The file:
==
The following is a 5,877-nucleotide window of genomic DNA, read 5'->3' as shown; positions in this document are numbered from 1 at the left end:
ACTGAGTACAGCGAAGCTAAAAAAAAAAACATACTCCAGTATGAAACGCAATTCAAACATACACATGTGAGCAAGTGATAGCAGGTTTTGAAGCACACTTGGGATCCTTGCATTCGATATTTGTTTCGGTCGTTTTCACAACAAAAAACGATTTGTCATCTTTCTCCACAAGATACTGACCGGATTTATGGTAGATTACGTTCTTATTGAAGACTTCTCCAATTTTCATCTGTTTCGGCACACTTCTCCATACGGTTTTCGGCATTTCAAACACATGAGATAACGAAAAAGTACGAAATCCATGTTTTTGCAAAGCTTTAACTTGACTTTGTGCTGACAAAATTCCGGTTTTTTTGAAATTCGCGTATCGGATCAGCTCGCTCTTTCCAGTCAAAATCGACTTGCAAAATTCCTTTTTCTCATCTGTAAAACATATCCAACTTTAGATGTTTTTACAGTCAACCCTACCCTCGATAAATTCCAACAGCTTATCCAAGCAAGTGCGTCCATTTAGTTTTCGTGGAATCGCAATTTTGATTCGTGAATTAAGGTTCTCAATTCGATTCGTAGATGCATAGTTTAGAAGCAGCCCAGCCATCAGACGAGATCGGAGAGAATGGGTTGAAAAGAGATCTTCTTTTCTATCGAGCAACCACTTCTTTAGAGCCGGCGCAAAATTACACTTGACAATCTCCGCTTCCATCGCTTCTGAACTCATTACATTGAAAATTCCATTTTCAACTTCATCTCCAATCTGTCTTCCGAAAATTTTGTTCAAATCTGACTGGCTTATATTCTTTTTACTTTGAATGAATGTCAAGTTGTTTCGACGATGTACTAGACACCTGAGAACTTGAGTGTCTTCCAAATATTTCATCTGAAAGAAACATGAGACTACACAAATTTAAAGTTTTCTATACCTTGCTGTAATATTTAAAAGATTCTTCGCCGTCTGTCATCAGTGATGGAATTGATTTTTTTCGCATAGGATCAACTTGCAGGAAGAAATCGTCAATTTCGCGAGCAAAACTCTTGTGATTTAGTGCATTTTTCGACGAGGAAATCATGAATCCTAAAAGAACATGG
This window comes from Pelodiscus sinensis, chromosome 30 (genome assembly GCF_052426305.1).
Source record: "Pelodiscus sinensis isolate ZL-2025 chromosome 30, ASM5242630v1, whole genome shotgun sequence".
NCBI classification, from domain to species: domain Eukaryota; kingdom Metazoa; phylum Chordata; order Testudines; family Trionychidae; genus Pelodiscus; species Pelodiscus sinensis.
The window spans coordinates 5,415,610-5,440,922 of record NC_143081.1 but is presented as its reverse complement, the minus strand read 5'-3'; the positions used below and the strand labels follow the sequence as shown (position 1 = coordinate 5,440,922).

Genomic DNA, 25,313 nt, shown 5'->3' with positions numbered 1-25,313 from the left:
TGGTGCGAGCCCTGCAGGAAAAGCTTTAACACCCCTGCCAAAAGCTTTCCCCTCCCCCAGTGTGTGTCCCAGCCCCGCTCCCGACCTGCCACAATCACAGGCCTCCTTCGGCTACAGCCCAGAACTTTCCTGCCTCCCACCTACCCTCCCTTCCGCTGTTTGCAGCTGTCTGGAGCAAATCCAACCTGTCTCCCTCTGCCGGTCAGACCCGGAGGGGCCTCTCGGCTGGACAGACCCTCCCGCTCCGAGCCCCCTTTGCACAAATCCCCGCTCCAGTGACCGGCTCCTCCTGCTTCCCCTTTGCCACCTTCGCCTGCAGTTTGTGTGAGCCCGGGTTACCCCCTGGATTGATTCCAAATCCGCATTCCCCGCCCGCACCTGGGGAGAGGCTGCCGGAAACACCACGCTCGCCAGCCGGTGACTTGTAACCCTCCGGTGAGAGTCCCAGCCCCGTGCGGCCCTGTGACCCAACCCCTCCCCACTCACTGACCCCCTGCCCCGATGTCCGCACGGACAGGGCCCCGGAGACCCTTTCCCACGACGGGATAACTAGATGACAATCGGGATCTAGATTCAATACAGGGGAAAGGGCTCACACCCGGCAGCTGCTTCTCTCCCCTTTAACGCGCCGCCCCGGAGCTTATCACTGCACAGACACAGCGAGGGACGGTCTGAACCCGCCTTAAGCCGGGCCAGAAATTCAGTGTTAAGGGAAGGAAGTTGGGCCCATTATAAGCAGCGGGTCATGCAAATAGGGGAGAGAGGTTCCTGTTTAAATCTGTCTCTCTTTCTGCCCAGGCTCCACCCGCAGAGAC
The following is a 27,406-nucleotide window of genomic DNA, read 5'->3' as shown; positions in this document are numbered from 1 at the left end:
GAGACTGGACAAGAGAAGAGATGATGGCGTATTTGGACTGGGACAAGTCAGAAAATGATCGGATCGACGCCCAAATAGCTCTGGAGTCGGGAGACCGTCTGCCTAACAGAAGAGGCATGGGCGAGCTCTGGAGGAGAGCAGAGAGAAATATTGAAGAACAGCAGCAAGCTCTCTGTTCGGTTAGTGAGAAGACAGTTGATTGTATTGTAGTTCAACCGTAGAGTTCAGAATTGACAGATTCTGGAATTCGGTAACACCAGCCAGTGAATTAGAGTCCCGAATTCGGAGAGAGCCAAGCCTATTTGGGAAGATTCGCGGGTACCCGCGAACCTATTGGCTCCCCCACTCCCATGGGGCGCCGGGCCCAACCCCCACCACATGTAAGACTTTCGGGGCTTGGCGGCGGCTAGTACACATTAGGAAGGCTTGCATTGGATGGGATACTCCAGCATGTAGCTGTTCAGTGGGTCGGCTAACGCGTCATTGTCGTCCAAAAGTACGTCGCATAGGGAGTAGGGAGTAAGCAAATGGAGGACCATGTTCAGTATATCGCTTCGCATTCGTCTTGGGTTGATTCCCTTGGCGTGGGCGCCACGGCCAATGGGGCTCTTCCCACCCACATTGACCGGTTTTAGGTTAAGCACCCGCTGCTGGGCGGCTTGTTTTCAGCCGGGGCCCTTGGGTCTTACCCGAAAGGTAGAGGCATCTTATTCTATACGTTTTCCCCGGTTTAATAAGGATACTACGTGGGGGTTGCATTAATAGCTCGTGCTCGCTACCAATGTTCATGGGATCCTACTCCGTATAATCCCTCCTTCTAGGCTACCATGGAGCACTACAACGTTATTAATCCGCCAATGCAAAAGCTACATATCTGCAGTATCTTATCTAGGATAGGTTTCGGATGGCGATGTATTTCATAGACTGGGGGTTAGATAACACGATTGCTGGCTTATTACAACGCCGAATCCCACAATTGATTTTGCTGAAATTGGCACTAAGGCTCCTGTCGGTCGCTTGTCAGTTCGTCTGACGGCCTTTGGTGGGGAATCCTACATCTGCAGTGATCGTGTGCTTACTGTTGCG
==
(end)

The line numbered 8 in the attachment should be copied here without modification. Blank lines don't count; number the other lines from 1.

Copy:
TGGTGCGAGCCCTGCAGGAAAAGCTTTAACACCCCTGCCAAAAGCTTTCCCCTCCCCCAGTGTGTGTCCCAGCCCCGCTCCCGACCTGCCACAATCACAGGCCTCCTTCGGCTACAGCCCAGAACTTTCCTGCCTCCCACCTACCCTCCCTTCCGCTGTTTGCAGCTGTCTGGAGCAAATCCAACCTGTCTCCCTCTGCCGGTCAGACCCGGAGGGGCCTCTCGGCTGGACAGACCCTCCCGCTCCGAGCCCCCTTTGCACAAATCCCCGCTCCAGTGACCGGCTCCTCCTGCTTCCCCTTTGCCACCTTCGCCTGCAGTTTGTGTGAGCCCGGGTTACCCCCTGGATTGATTCCAAATCCGCATTCCCCGCCCGCACCTGGGGAGAGGCTGCCGGAAACACCACGCTCGCCAGCCGGTGACTTGTAACCCTCCGGTGAGAGTCCCAGCCCCGTGCGGCCCTGTGACCCAACCCCTCCCCACTCACTGACCCCCTGCCCCGATGTCCGCACGGACAGGGCCCCGGAGACCCTTTCCCACGACGGGATAACTAGATGACAATCGGGATCTAGATTCAATACAGGGGAAAGGGCTCACACCCGGCAGCTGCTTCTCTCCCCTTTAACGCGCCGCCCCGGAGCTTATCACTGCACAGACACAGCGAGGGACGGTCTGAACCCGCCTTAAGCCGGGCCAGAAATTCAGTGTTAAGGGAAGGAAGTTGGGCCCATTATAAGCAGCGGGTCATGCAAATAGGGGAGAGAGGTTCCTGTTTAAATCTGTCTCTCTTTCTGCCCAGGCTCCACCCGCAGAGAC